g_cnumber = core_number(G)
    max_core = max(g_cnumber.values())
    for k in range(3, max_core + 1):
        C = k_core(G, k, core_number=g_cnumber)
        for nodes in biconnected_components(C):
            # Build a subgraph SG induced by the nodes that are part of
            # each biconnected component of the k-core subgraph C.
            if len(nodes) < k:
            SG = G.subgraph(nodes)
            # Build auxiliary graph
            H = _AntiGraph()
            for u, v in combinations(SG, 2):
                K = node_connectivity(SG, u, v, cutoff=k)
                if k > K:
                    H.add_edge(u, v)
            for h_nodes in biconnected_components(H):
                if len(h_nodes) <= k:
                SH = H.subgraph(h_nodes)
                for Gc in _cliques_heuristic(SG, SH, k, min_density):
                    for k_nodes in biconnected_components(Gc):
                        Gk = nx.k_core(SG.subgraph(k_nodes), k)
                        if len(Gk) <= k:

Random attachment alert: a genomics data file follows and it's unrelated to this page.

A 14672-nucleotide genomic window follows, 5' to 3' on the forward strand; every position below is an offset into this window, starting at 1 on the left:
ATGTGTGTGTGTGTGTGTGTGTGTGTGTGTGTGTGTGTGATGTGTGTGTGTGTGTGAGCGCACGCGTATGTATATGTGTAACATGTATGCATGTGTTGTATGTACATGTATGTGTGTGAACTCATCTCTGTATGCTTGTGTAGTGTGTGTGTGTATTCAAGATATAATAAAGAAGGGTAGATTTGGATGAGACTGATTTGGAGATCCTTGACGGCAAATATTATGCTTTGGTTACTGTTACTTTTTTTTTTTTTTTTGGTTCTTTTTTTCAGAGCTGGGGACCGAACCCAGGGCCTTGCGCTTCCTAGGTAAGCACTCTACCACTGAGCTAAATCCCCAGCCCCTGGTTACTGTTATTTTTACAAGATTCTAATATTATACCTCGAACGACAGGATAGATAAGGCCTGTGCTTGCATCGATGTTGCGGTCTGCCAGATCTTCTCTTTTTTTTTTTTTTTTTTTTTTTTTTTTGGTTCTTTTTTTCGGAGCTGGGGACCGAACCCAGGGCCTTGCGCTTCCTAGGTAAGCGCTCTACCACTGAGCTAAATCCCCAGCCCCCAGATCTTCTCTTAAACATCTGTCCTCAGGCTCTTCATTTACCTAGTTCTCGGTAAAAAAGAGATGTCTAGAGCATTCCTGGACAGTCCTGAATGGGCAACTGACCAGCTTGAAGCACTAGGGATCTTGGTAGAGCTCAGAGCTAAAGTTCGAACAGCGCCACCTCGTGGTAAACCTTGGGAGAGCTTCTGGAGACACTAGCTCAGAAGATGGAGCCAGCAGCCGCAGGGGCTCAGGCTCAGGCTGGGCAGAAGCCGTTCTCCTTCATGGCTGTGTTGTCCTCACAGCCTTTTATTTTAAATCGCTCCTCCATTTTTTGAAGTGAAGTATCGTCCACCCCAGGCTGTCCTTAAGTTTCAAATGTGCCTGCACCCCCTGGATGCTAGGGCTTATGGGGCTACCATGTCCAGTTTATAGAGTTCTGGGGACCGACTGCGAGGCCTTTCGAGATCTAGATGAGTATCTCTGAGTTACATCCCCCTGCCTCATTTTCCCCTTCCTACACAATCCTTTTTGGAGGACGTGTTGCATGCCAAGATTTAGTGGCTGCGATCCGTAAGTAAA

return k_components

def _cliques_heuristic(G, H, k, min_density):
    h_cnumber = nx.core_number(H)
    for i, c_value in enumerate(sorted(set(h_cnumber.values()), reverse=True)):
        cands = {n for n, c in h_cnumber.items() if c == c_value}
        # Skip checking for overlap for the highest core value
        if i == 0:
            overlap = False
            overlap = set.intersection(
                *[{x for x in H[n] if x not in cands} for n in cands]
        if overlap and len(overlap) < k:
            SH = H.subgraph(cands | overlap)
            SH = H.subgraph(cands)
        sh_cnumber = nx.core_number(SH)
        SG = nx.k_core(G.subgraph(SH), k)
        while not (_same(sh_cnumber) and nx.density(SH) >= min_density):
            # This subgraph must be writable => .copy()
            SH = H.subgraph(SG).copy()
            if len(SH) <= k:
            sh_cnumber = nx.core_number(SH)
            sh_deg = dict(
            min_deg = min(sh_deg.values())
            SH.remove_nodes_from(n for n, d in sh_deg.items() if d == min_deg)
            SG = nx.k_core(G.subgraph(SH), k)
            yield SG

def _same(measure, tol=0):
    vals = set(measure.values())
    if (max(vals) - min(vals)) <= tol:
        return True
    return False

class _AntiGraph(nx.Graph):
    Class for complement graphs.

    The main goal is to be able to work with big and dense graphs with